It’s a good thing when local magazines sponsor free community gatherings. Naturally blog readers are encouraged to support this Extol function and events like it. Go there, have fun, and rock on.
I’m taking great pains to make it clear that what you’re about to read is not blanket criticism, or a call to boycott anything, or some sort of hatchet job. It isn’t, not at all.
Rather, as Lieutenant Columbo once said, “There are a couple of loose ends I’d like to tie up.”
On the surface of it, surveying the obvious synergies implied by the fest’s sponsors, just about all of it is benign and sensible.
For instance, there’s participation from New Washington State Bank, which is about to make its presence felt downtown by occupying space in the former Jimmy’s Music Building, which is being remodeled by Steve Resch, whose son Jacob is an outstanding musician booked to play the fest.
It makes perfect sense.
There are invaluable community assets like the Horseshoe Foundation and SoIn; the tourism bureau and Extol collaborate to publish the annual area visitor’s guide.
They make perfect sense, too.
The fest’s sponsors include AllTerrain Paving, a company whose profile recently has risen markedly via aggressive bids on Team Gahan’s local construction projects. The company has ties to Neace Ventures, and the latter also has had past involvement with Extol as an investor. Denton Floyd is in charge of the Reisz Building/City Hall project and previously had the brief for Mansions on Main in the former M. Fine Building.
Perfect sense as well.
Of course, both AllTerrain and Denton-Floyd (as well as John Neace of Neace Ventures) have donated heavily in the past to Mayor Jeff Gahan’s campaign finance fund, and if I’m not mistaken, they’ve all also made election tithes to the (unsuccessful) county commissioner and (ongoing) at-large city council campaigns of Jason Applegate, who with wife Angie Fenton is the owner of Extol and the sales agent for the magazine.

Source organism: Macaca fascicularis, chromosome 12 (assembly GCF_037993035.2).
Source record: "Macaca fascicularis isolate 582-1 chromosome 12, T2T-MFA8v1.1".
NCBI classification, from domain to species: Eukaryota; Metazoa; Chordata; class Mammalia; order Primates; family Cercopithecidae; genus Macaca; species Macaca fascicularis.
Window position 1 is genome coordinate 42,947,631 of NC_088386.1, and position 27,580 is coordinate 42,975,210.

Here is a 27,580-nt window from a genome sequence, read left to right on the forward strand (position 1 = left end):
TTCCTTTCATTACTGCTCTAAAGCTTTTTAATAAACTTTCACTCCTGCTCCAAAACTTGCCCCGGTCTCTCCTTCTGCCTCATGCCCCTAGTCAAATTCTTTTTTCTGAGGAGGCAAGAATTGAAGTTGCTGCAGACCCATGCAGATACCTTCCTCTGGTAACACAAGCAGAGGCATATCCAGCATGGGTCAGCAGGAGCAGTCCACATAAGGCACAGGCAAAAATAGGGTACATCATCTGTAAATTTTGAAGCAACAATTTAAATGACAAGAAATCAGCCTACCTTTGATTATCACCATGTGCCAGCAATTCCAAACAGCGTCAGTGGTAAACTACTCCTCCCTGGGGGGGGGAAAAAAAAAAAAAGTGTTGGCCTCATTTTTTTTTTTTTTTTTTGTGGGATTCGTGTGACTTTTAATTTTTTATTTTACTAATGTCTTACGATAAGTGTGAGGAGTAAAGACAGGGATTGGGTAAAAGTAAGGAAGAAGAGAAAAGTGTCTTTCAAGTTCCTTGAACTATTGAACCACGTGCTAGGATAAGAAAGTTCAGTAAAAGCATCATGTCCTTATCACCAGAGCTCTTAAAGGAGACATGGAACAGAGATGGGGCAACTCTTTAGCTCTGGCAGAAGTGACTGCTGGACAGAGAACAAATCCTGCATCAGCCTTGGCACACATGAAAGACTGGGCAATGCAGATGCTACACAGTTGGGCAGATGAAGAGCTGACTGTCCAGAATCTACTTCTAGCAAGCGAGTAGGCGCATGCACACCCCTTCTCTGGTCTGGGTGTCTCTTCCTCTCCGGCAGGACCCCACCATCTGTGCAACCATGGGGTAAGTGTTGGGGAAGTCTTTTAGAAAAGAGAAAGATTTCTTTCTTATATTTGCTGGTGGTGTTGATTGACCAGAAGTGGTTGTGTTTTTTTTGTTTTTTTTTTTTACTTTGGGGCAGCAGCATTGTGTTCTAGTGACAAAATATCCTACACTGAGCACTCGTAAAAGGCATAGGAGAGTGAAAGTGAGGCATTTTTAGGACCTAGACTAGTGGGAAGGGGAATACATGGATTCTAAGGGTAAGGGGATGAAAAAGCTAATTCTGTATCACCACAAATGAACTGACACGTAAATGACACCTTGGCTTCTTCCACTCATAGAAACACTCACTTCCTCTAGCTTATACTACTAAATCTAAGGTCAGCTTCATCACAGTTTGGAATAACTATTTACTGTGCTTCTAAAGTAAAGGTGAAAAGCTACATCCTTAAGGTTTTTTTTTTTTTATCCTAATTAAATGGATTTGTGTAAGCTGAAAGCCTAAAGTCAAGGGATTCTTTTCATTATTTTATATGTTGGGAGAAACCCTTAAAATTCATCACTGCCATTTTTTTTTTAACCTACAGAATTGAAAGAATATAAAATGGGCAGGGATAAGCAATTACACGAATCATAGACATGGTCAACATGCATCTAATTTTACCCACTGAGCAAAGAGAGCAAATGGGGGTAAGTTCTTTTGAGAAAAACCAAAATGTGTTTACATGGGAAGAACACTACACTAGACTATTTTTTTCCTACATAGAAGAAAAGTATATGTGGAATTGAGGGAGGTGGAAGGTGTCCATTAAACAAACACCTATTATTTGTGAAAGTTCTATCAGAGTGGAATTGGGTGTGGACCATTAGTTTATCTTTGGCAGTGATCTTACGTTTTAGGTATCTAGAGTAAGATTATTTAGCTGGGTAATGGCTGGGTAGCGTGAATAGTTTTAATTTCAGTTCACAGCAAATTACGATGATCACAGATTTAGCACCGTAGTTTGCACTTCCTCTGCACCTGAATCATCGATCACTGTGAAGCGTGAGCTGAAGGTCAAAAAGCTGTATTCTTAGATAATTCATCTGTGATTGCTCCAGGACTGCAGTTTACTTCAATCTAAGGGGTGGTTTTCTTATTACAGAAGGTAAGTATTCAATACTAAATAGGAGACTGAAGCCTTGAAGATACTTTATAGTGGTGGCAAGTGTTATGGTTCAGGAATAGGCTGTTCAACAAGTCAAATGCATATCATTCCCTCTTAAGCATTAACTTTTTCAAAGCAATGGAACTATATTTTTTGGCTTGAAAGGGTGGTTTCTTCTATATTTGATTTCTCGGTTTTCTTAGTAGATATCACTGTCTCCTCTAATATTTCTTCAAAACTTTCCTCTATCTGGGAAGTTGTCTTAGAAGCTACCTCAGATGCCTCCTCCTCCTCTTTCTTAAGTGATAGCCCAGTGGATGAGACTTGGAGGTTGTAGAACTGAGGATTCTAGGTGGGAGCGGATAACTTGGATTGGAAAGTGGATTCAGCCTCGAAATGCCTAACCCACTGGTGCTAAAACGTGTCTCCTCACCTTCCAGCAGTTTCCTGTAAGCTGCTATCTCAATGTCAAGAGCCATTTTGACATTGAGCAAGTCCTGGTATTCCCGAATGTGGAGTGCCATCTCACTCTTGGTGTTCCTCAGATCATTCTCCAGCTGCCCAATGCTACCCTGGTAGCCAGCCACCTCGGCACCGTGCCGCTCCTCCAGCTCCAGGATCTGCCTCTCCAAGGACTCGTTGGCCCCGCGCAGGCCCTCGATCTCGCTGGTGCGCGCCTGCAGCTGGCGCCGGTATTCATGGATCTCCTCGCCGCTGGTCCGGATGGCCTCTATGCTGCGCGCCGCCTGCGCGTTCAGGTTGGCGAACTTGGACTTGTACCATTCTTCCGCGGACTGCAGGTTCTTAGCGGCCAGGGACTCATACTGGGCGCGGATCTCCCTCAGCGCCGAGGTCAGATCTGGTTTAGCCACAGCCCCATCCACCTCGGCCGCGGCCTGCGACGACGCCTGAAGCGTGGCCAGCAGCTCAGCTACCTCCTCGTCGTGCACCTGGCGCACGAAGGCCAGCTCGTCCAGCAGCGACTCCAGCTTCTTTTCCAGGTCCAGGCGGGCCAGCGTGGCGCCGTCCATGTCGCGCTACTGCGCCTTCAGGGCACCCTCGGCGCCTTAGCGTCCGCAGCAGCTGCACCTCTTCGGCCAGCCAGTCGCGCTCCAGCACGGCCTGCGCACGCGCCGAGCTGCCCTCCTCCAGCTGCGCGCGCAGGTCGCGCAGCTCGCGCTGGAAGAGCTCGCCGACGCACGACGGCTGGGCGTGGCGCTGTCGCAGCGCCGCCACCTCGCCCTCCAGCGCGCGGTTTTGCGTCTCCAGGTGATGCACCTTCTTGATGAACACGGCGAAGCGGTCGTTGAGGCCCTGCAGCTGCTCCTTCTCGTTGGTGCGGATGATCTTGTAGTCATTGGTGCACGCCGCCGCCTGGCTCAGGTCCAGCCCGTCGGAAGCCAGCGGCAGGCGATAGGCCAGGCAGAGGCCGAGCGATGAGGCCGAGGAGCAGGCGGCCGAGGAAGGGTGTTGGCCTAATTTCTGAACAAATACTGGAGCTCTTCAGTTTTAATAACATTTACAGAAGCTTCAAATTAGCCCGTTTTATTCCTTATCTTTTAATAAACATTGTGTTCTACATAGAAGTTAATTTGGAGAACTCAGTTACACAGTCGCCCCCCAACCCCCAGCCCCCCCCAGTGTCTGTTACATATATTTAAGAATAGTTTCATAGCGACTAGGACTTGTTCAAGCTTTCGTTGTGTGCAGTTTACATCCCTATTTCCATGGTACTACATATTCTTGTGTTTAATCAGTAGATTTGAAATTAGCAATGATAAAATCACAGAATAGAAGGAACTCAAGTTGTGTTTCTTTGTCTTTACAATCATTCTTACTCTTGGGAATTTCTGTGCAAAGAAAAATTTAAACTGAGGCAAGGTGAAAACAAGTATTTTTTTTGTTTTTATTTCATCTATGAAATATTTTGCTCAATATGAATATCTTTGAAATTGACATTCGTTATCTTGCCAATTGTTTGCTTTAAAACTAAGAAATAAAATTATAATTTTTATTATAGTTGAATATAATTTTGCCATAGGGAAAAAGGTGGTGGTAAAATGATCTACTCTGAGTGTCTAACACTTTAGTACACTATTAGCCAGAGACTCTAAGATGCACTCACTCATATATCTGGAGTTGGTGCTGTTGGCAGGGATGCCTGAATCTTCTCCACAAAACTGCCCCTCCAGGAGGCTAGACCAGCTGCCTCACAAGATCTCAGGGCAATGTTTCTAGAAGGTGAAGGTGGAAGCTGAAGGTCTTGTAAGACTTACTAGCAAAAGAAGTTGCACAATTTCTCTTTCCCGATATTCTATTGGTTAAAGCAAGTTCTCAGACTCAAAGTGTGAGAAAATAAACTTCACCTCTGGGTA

Regular readers know that we pay close attention to campaign finance, and yet all of the preceding strikes me as boilerplate. Movers move and shakers shake; so it goes in any small city, and readers may draw their own conclusions, if any. Thus far, there’s not much to see.
Still, echoing Columbo once again, “there’s just one more thing.”
Extol identifies the non-profit Southern Indiana Community Housing Corporation as a “charity” worthy of inclusion in the bash’s charitable outreach. Proceeds and donations will be disbursed to SICHC (“benefiting the residents of NAHA”), WHAS Crusade for Children and USA Cares via Extol Charities, a fund of the Community Foundation of Southern Indiana.
However SICHC is by no means an autonomous “charitable” organization. It is an appendage of the New Albany Housing Authority, itself captive to Jeff Gahan’s staffing and board appointments, several of whom have board seats on both entities, NAHA and SICHC.
This is a charity? In a world where Bud Light is called “beer,” I suppose anything is possible when mangling semantics. As non-profits go, SICHC’s involvement as a “charity” is stretching the limits of propriety.